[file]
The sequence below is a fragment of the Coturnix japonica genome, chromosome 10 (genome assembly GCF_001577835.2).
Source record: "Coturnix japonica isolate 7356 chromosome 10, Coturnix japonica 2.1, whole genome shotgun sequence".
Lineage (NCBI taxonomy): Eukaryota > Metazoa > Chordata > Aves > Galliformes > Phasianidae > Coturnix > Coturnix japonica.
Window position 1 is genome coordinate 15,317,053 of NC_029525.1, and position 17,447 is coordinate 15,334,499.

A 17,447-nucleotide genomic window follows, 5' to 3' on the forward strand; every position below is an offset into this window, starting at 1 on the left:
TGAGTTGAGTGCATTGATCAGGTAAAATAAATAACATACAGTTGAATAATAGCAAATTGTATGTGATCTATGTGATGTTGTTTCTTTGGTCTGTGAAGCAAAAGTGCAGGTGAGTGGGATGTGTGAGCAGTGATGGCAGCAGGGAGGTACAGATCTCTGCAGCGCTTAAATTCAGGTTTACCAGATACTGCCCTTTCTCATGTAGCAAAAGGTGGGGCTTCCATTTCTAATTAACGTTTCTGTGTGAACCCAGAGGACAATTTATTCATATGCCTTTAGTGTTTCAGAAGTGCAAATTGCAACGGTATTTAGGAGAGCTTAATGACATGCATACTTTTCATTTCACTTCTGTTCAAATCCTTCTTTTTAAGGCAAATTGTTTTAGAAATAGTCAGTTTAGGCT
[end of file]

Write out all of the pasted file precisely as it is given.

The sequence below is a fragment of the Coturnix japonica genome, chromosome 10 (genome assembly GCF_001577835.2).
Source record: "Coturnix japonica isolate 7356 chromosome 10, Coturnix japonica 2.1, whole genome shotgun sequence".
Lineage (NCBI taxonomy): Eukaryota > Metazoa > Chordata > Aves > Galliformes > Phasianidae > Coturnix > Coturnix japonica.
Window position 1 is genome coordinate 15,317,053 of NC_029525.1, and position 17,447 is coordinate 15,334,499.

A 17,447-nucleotide genomic window follows, 5' to 3' on the forward strand; every position below is an offset into this window, starting at 1 on the left:
TGAGTTGAGTGCATTGATCAGGTAAAATAAATAACATACAGTTGAATAATAGCAAATTGTATGTGATCTATGTGATGTTGTTTCTTTGGTCTGTGAAGCAAAAGTGCAGGTGAGTGGGATGTGTGAGCAGTGATGGCAGCAGGGAGGTACAGATCTCTGCAGCGCTTAAATTCAGGTTTACCAGATACTGCCCTTTCTCATGTAGCAAAAGGTGGGGCTTCCATTTCTAATTAACGTTTCTGTGTGAACCCAGAGGACAATTTATTCATATGCCTTTAGTGTTTCAGAAGTGCAAATTGCAACGGTATTTAGGAGAGCTTAATGACATGCATACTTTTCATTTCACTTCTGTTCAAATCCTTCTTTTTAAGGCAAATTGTTTTAGAAATAGTCAGTTTAGGCT